The Board voted to approve the plan, which will now be the gold standard for every school in Florida.

Marquita Wilson thinks it's a shame the state doesn't hold all their children to the same standard.

"They all go to school together, they live in society together, work on the same jobs, so the standards should meet across the board for all of the kids," said Wilson.
Posted on CafeMom Mobile
by on Oct. 11, 2012 at 7:23 AM
Replies (31-35):
iamcafemom83
by Bronze Member on Oct. 13, 2012 at 9:34 PM
Quoting garnet83:

First of all, I still haven't gotten the clarification I'm looking for. Second, the teachers can present the information. It is up to the kids to put forth the effort and the parents to be involved in their children's education. And socio-economics does exhibit trends. Just sayin'




It did mention socio economic as a seperate commodity in this particular article. They are expected to be under 80 percent. I can understand socioeconomic challenged students having issues here, maybe their parents work ridiculous hours and the focus is unfortunately, not on school.

The disgusting part of this whole thing, is the reading standard here, is based solely on race. These students are all in the same classrooms. I personally believe that (besides socio economical challenged students and other issues) normal students, regardless of their race, should be reading at grade level clear across the board. Why lower expectations based on skin color?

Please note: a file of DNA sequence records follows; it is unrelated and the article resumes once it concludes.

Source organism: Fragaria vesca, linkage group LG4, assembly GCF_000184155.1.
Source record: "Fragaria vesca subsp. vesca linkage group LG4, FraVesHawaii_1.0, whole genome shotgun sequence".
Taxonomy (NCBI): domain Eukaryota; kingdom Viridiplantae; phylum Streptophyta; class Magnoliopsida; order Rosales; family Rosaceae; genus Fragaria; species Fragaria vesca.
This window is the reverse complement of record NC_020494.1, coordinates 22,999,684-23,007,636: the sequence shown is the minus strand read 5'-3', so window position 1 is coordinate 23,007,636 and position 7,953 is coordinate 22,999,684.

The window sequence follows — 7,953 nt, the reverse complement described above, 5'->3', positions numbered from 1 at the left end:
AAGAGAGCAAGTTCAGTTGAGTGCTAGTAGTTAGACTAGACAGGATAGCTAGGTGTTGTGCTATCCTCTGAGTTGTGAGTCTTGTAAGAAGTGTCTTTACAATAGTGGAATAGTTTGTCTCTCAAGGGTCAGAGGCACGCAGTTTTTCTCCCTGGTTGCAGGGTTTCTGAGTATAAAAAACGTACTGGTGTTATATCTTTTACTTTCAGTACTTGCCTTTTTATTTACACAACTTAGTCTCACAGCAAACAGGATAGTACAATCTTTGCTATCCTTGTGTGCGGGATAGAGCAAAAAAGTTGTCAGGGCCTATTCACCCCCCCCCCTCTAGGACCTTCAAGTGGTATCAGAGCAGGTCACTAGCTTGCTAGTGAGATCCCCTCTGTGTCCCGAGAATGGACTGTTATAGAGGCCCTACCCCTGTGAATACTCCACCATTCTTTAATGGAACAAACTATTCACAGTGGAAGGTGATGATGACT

garnet83
by Member on Oct. 15, 2012 at 9:04 AM


Quoting iamcafemom83:

Quoting garnet83:

First of all, I still haven't gotten the clarification I'm looking for. Second, the teachers can present the information. It is up to the kids to put forth the effort and the parents to be involved in their children's education. And socio-economics does exhibit trends. Just sayin'




It did mention socio economic as a seperate commodity in this particular article. They are expected to be under 80 percent. I can understand socioeconomic challenged students having issues here, maybe their parents work ridiculous hours and the focus is unfortunately, not on school.

The disgusting part of this whole thing, is the reading standard here, is based solely on race. These students are all in the same classrooms. I personally believe that (besides socio economical challenged students and other issues) normal students, regardless of their race, should be reading at grade level clear across the board. Why lower expectations based on skin color?

Here's the thing. I don't think it's particularly clear that by "expected" they mean "acceptable". I agree that all children should be held to the same standard. I'm just not sure this article is saying that, as it stands now this is what we can expect, or that this is what we can consider acceptable.

Kate_Momof3
by Silver Member on Oct. 15, 2012 at 9:10 AM